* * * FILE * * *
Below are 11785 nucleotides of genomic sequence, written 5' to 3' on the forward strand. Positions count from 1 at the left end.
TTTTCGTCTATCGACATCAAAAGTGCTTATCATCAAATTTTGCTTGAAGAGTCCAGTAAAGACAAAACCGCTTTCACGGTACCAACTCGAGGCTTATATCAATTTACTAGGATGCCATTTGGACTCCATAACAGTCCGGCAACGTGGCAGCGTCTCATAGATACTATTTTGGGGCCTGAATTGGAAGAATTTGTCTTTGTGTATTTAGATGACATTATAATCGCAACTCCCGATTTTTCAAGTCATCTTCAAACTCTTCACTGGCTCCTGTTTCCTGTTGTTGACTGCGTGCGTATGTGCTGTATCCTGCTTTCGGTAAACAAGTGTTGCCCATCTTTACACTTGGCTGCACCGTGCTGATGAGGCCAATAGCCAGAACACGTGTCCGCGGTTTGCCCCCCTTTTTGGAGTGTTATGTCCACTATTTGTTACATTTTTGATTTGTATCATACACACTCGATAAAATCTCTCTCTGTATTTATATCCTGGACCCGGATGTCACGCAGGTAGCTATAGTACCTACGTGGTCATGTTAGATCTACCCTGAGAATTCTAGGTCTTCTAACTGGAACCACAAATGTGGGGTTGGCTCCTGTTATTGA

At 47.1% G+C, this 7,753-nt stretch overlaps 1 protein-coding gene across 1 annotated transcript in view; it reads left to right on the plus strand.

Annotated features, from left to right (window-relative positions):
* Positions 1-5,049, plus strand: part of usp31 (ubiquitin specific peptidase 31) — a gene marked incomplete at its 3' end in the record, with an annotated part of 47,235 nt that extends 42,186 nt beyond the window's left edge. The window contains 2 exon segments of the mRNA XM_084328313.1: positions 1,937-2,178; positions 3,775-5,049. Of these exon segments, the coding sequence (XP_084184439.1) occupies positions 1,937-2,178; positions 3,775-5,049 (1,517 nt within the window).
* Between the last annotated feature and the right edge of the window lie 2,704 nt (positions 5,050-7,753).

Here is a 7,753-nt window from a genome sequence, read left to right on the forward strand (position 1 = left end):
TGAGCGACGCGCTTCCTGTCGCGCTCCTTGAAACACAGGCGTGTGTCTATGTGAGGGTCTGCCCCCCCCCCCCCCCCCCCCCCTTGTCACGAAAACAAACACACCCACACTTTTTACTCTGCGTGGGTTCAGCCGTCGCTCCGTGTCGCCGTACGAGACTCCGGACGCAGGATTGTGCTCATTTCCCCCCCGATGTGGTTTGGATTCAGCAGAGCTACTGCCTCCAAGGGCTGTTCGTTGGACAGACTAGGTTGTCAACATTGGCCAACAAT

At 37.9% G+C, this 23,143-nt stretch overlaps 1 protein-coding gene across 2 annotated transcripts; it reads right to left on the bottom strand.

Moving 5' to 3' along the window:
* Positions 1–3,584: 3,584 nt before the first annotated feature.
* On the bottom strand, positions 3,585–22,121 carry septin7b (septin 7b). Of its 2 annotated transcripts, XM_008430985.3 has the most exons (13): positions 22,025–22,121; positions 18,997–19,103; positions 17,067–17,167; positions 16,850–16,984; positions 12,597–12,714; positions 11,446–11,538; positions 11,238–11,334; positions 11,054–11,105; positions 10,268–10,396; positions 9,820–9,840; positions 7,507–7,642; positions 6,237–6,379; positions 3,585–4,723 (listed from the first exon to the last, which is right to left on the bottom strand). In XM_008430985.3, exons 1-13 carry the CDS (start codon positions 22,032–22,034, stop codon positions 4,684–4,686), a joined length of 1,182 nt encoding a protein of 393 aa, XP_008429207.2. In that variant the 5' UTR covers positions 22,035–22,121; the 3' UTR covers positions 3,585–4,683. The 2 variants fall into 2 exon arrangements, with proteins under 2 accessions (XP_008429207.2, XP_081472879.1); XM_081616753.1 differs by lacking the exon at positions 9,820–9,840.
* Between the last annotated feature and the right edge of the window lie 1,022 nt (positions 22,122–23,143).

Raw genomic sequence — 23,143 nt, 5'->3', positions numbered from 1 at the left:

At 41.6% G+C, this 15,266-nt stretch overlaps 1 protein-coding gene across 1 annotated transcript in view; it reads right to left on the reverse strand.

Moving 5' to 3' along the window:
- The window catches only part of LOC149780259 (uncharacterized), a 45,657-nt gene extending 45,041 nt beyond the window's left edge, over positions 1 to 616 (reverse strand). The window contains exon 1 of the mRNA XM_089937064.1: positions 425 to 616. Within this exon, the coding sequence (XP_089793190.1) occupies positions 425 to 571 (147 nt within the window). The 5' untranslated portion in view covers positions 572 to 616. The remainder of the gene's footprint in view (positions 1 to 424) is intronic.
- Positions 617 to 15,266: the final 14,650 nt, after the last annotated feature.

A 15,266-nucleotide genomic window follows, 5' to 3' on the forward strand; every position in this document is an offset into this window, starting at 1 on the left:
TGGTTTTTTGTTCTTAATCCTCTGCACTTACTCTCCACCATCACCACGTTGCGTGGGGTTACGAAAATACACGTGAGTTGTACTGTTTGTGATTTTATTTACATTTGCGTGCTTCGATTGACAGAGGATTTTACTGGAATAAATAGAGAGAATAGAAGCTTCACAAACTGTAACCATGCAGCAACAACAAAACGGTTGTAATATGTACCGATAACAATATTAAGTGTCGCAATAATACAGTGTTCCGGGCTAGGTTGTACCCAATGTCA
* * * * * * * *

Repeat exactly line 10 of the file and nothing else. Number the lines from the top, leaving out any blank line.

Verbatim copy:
Moving 5' to 3' along the window: